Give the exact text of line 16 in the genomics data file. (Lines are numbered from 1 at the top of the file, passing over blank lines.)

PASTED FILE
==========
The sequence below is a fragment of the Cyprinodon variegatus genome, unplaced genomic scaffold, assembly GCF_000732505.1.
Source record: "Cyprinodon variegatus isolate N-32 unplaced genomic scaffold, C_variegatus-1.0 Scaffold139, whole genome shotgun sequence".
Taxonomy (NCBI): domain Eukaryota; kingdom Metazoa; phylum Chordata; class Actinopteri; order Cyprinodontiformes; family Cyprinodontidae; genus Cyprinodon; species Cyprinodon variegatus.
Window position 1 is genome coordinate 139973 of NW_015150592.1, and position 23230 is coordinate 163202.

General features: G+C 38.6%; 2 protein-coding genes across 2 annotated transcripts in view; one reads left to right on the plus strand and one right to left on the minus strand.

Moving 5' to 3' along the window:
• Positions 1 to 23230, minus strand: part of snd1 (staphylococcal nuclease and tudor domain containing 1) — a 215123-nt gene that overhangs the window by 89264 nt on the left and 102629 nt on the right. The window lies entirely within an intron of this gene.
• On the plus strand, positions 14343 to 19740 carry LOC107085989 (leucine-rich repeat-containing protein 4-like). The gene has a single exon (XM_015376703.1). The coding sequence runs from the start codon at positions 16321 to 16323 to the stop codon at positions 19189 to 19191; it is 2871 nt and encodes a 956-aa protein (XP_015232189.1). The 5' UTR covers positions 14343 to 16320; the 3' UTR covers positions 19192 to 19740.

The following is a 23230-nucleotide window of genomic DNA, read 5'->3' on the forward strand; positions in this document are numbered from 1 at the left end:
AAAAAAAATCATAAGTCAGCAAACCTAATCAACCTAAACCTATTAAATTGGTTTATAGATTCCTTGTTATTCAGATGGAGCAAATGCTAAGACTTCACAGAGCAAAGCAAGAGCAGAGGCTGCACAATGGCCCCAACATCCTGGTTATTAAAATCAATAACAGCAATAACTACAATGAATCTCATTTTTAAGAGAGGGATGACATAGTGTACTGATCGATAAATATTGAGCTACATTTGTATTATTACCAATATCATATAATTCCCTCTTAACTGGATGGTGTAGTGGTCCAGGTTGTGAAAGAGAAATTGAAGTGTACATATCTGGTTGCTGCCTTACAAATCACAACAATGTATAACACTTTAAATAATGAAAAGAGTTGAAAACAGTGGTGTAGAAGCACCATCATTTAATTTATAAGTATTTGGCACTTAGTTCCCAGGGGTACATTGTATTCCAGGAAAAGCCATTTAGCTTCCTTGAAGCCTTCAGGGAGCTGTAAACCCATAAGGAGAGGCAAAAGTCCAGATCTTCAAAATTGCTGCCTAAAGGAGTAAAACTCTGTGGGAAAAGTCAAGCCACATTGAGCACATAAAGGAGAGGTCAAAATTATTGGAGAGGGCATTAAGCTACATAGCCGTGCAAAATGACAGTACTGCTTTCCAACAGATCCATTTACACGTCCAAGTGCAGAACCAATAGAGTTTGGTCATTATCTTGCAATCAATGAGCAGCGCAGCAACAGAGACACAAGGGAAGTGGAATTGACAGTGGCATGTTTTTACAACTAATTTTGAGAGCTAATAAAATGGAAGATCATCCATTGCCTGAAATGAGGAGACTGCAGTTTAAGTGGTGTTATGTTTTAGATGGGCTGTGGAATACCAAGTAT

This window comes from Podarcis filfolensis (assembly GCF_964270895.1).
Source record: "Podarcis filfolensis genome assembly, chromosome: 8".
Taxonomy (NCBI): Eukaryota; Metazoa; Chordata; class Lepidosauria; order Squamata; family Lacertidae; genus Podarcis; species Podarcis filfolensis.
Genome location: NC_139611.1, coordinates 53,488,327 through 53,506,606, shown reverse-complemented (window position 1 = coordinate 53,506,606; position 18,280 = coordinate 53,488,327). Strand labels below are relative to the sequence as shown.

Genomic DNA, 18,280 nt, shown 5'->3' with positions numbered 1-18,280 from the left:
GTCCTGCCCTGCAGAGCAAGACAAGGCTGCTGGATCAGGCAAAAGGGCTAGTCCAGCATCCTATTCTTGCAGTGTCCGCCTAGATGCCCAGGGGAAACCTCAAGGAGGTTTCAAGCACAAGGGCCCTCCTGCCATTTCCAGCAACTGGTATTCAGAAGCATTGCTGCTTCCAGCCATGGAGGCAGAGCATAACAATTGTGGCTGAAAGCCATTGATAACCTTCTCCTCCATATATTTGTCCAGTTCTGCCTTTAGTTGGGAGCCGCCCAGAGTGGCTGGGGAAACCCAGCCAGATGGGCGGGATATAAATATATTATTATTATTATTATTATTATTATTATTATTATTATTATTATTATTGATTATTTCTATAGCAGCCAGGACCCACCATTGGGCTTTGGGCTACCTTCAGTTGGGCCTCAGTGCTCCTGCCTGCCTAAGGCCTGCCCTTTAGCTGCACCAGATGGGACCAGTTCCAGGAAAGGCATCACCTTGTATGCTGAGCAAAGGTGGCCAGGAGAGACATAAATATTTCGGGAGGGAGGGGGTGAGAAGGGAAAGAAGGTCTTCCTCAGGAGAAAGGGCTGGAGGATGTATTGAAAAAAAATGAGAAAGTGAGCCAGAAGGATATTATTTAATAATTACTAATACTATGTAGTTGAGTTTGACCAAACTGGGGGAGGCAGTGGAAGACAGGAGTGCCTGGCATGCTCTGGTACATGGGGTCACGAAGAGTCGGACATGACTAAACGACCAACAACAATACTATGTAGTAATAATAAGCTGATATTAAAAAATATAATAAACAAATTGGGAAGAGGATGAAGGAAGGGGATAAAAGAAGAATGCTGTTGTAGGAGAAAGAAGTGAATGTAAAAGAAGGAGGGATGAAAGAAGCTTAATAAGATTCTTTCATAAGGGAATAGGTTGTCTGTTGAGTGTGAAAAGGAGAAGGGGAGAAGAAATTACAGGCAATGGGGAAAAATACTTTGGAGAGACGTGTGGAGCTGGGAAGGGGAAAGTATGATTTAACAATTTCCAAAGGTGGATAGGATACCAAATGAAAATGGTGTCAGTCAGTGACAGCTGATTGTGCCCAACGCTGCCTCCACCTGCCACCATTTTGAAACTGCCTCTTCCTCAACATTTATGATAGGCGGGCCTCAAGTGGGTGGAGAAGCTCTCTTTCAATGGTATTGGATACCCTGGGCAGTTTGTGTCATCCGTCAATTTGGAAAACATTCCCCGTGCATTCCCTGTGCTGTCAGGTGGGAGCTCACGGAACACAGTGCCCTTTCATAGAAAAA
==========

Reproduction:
GTCCTGCCCTGCAGAGCAAGACAAGGCTGCTGGATCAGGCAAAAGGGCTAGTCCAGCATCCTATTCTTGCAGTGTCCGCCTAGATGCCCAGGGGAAACCTCAAGGAGGTTTCAAGCACAAGGGCCCTCCTGCCATTTCCAGCAACTGGTATTCAGAAGCATTGCTGCTTCCAGCCATGGAGGCAGAGCATAACAATTGTGGCTGAAAGCCATTGATAACCTTCTCCTCCATATATTTGTCCAGTTCTGCCTTTAGTTGGGAGCCGCCCAGAGTGGCTGGGGAAACCCAGCCAGATGGGCGGGATATAAATATATTATTATTATTATTATTATTATTATTATTATTATTATTATTATTATTGATTATTTCTATAGCAGCCAGGACCCACCATTGGGCTTTGGGCTACCTTCAGTTGGGCCTCAGTGCTCCTGCCTGCCTAAGGCCTGCCCTTTAGCTGCACCAGATGGGACCAGTTCCAGGAAAGGCATCACCTTGTATGCTGAGCAAAGGTGGCCAGGAGAGACATAAATATTTCGGGAGGGAGGGGGTGAGAAGGGAAAGAAGGTCTTCCTCAGGAGAAAGGGCTGGAGGATGTATTGAAAAAAAATGAGAAAGTGAGCCAGAAGGATATTATTTAATAATTACTAATACTATGTAGTTGAGTTTGACCAAACTGGGGGAGGCAGTGGAAGACAGGAGTGCCTGGCATGCTCTGGTACATGGGGTCACGAAGAGTCGGACATGACTAAACGACCAACAACAATACTATGTAGTAATAATAAGCTGATATTAAAAAATATAATAAACAAATTGGGAAGAGGATGAAGGAAGGGGATAAAAGAAGAATGCTGTTGTAGGAGAAAGAAGTGAATGTAAAAGAAGGAGGGATGAAAGAAGCTTAATAAGATTCTTTCATAAGGGAATAGGTTGTCTGTTGAGTGTGAAAAGGAGAAGGGGAGAAGAAATTACAGGCAATGGGGAAAAATACTTTGGAGAGACGTGTGGAGCTGGGAAGGGGAAAGTATGATTTAACAATTTCCAAAGGTGGATAGGATACCAAATGAAAATGGTGTCAGTCAGTGACAGCTGATTGTGCCCAACGCTGCCTCCACCTGCCACCATTTTGAAACTGCCTCTTCCTCAACATTTATGATAGGCGGGCCTCAAGTGGGTGGAGAAGCTCTCTTTCAATGGTATTGGATACCCTGGGCAGTTTGTGTCATCCGTCAATTTGGAAAACATTCCCCGTGCATTCCCTGTGCTGTCAGGTGGGAGCTCACGGAACACAGTGCCCTTTCATAGAAAAA